Whether you are at home alone or juggling work and family, those working in mental health share their advice on how to cope with the covid-19 pandemic
22 April 2020
These are difficult times and everyone will be experiencing the coronavirus pandemic differently. We asked mental health experts working in a range of specialisms for their tips on how to cope.
Advice from the experts
Maintain regular rhythms: wake up, eat and go to sleep at the same time you normally would. Find a project to keep yourself going, whether that’s work, learning something new or reading Proust. Maintain connections with others by phone or online, and exercise once a day, preferably in green space, and always while social distancing.
Richard Bentall, clinical psychologist, University of Sheffield, UK
Limit your exposure to media stories about the pandemic – especially those with experts’ views about what is going to happen over the next three months – because it can cause anxiety.
Neil Greenberg, psychiatrist, King’s College London
Think about the things you have done in the past that have helped you to feel a sense of calm and stability. For me, it’s reading. That is something I have always enjoyed, that I haven’t often had time to do and I’m able to make space for now – in the silence of being at home.
Aiysha Malik, clinical psychologist, World Health Organization
Whenever you’re on social media, think of your own and others’ mental health. Think about why and how you’re using it. Is it benefiting you, someone else or is it just mindless scrolling? Be analytical and only share something when you’ve verified the source. Sharing fake news is so disturbing, it has a negative impact on all of us, especially on those with mental health problems.
Rina Dutta, psychiatrist, King’s College London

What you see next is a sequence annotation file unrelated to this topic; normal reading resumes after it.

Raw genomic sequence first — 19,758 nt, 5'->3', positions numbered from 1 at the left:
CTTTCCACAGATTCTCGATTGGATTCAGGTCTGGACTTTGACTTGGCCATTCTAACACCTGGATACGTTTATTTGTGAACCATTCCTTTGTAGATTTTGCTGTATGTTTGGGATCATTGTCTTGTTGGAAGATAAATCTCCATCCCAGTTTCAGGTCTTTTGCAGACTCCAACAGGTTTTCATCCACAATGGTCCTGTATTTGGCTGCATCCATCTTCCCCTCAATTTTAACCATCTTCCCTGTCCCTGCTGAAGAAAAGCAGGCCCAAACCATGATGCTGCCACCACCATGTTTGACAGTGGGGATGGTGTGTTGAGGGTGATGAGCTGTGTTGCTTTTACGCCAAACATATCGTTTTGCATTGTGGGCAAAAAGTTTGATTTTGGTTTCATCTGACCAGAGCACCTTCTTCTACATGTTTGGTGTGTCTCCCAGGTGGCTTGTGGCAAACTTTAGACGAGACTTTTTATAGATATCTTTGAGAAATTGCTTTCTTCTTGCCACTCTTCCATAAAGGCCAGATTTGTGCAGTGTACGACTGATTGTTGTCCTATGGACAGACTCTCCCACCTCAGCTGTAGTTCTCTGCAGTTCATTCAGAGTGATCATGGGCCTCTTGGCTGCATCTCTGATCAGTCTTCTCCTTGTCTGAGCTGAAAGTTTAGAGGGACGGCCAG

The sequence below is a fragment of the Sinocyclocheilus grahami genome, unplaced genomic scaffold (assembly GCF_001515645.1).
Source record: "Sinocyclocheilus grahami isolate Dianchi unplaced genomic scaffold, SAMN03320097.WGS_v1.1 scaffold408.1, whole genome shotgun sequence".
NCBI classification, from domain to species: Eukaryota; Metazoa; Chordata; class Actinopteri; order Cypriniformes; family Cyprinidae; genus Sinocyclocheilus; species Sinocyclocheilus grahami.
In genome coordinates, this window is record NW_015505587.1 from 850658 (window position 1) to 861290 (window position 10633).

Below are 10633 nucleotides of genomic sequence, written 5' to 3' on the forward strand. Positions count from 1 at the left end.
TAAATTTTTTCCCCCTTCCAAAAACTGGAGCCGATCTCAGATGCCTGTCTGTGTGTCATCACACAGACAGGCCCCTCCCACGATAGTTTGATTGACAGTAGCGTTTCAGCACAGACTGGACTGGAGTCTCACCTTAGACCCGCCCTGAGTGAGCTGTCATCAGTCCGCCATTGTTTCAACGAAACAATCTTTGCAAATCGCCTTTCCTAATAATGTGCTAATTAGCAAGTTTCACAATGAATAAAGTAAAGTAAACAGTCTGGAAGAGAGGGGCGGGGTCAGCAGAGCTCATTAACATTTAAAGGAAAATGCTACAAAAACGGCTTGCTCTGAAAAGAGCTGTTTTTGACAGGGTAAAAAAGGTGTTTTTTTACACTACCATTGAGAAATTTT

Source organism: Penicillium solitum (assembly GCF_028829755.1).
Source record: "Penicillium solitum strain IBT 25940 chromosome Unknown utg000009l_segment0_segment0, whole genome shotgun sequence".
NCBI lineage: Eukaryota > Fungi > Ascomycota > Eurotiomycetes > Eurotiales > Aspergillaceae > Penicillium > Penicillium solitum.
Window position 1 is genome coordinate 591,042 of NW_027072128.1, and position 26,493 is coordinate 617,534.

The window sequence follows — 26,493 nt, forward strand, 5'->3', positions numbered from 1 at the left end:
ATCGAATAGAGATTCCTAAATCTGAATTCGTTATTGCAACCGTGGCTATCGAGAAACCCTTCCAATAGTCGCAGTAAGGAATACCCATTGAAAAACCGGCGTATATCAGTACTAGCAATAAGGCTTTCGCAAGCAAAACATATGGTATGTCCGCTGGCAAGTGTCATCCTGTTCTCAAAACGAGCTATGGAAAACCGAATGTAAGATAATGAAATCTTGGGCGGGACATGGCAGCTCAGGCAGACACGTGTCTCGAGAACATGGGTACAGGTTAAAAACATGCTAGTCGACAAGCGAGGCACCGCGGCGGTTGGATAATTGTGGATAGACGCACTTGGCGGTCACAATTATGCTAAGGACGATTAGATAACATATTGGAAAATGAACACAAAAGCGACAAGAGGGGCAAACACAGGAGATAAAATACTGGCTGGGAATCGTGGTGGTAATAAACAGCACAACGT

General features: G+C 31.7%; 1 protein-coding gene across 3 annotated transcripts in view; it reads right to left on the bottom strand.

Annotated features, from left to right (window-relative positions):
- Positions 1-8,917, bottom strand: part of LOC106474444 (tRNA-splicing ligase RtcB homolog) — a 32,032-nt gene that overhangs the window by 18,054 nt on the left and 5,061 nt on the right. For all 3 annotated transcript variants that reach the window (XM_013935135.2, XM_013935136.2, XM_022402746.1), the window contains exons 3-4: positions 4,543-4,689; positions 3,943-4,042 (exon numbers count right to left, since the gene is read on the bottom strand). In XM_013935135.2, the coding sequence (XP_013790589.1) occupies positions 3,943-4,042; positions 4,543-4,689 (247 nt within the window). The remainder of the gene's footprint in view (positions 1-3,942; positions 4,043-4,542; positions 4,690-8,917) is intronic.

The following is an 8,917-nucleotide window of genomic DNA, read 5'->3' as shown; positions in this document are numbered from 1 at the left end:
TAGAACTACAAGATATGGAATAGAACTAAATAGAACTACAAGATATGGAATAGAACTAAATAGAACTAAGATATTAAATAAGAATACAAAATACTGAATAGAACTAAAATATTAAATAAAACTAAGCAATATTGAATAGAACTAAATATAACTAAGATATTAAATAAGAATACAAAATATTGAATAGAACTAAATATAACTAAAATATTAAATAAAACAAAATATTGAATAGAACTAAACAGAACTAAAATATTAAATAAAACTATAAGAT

Remember that whatever you put into the atmosphere, you tend to get back – you have some control over that. At home, work as a team with your partner. Plan how you will use the rooms, when you will be together and when you will have your private space. Negotiating this can help you and your partner to feel cared for.
Catriona Wrottesley, psychotherapist, Tavistock Relationships, London
It is important to be honest and acknowledge your emotions, and it’s important for parents to be open and honest with their children. What isn’t helpful is panic. Be factual, explain what the risk is, and what can be done to reduce it. Be responsive – answer questions when they’re asked, and use words and ideas that your children can understand. Parents are good at this, because they have lots of practice.
Andrea Danese, psychiatrist, King’s College London
Allow the chaos for a bit and then start to develop a structure in the home, so that the children feel sane and safe, and the parents feel sane and safe. Understand that this structure will be organic, which is a polite way of saying that it is likely to go tits up at some point. And go easy on yourself: this pandemic is unprecedented. The prime minister didn’t get this right straight away, and neither will we.
Nicola Labuschagne, clinical psychologist, Anna Freud National Centre for Children and Families, London
Need a listening ear? UK Samaritans: 116123 (samaritans.org). Visit bit.ly/SuicideHelplines for hotlines and websites for other countries
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